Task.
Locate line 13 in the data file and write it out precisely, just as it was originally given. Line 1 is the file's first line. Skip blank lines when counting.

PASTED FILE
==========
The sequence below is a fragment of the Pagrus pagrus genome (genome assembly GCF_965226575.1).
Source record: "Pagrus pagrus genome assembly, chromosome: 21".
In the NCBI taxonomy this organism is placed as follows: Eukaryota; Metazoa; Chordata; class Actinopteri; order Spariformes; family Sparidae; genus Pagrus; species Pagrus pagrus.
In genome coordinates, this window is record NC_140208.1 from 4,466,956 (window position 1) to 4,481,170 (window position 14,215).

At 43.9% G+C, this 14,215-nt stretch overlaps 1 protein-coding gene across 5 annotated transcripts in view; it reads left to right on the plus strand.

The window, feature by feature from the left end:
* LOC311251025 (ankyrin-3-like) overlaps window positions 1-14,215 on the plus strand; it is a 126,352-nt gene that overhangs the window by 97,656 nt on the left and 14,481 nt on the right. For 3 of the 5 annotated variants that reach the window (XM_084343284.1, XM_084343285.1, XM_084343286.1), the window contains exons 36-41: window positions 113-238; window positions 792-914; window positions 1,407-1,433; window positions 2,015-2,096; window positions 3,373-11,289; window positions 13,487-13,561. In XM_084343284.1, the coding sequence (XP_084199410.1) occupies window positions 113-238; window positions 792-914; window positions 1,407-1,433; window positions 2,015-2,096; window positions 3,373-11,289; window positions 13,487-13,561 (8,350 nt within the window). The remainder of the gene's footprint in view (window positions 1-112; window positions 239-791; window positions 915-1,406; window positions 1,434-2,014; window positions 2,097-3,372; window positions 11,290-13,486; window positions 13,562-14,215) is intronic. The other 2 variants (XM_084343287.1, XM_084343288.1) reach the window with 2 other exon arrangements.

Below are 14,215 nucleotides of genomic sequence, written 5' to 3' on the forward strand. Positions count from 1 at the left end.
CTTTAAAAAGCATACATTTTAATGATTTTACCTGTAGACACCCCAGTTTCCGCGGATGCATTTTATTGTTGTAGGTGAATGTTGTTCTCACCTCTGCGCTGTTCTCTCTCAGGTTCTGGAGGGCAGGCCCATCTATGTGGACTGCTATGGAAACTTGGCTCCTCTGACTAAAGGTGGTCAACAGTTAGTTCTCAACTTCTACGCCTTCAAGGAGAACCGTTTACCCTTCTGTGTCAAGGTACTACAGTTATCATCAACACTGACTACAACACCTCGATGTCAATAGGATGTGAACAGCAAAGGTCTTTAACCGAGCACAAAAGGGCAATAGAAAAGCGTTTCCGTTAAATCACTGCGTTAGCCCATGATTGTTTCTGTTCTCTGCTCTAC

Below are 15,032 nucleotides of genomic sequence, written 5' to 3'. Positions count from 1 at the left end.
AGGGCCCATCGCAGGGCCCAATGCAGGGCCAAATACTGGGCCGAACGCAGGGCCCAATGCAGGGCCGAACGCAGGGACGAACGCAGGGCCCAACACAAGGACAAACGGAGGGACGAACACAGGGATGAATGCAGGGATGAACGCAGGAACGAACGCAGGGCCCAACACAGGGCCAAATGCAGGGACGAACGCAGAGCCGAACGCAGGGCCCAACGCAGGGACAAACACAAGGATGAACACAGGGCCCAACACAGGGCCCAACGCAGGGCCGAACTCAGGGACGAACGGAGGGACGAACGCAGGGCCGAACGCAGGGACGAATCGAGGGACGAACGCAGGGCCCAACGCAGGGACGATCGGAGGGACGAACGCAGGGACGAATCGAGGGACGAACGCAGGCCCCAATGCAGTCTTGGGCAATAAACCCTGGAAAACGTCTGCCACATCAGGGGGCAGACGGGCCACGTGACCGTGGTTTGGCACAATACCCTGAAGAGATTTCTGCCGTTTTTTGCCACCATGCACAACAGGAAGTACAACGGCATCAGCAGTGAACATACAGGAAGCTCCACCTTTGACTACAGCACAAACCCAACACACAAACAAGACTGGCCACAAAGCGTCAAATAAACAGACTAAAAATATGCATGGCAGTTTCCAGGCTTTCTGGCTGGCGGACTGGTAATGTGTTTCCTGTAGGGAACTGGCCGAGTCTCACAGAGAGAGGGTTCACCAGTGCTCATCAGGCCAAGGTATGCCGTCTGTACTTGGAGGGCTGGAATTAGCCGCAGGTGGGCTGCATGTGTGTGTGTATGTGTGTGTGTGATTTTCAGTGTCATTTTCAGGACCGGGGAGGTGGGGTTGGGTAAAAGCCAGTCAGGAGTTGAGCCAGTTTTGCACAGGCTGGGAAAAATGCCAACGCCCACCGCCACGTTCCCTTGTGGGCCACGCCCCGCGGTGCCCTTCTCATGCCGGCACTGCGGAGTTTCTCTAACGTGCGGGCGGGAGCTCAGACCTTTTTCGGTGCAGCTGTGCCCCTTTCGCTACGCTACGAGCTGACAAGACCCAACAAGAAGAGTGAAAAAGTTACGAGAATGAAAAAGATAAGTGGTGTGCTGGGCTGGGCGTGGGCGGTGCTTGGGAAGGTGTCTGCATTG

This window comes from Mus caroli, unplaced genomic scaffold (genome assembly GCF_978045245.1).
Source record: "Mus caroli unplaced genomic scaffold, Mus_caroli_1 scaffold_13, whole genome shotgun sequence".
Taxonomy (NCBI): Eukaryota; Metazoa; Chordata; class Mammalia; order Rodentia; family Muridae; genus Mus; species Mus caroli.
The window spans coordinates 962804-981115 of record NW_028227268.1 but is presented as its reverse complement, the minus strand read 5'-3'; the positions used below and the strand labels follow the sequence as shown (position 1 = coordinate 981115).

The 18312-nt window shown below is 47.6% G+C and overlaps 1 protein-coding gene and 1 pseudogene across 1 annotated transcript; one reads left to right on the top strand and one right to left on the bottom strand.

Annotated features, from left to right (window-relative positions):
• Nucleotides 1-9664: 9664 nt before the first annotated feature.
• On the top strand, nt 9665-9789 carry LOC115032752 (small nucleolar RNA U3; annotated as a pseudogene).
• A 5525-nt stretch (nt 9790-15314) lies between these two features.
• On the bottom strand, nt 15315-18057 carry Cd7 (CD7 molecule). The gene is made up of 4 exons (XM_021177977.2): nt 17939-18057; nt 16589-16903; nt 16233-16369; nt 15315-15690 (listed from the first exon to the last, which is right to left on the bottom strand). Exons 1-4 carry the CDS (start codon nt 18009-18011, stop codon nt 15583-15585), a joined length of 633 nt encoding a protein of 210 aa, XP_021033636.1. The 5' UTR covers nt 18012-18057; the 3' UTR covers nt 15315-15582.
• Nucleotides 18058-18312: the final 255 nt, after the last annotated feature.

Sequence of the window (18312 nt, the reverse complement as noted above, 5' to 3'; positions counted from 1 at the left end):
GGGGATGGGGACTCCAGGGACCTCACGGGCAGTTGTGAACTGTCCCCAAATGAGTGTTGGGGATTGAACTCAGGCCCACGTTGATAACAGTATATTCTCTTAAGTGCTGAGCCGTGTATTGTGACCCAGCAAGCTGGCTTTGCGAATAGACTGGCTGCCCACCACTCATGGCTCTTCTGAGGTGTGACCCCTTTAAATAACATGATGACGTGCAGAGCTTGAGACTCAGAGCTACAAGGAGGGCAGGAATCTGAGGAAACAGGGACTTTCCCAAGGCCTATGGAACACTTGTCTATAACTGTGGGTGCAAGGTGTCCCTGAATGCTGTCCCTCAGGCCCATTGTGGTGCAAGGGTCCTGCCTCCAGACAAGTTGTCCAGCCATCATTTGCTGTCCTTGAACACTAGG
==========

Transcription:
Source record: "Mus caroli unplaced genomic scaffold, Mus_caroli_1 scaffold_13, whole genome shotgun sequence".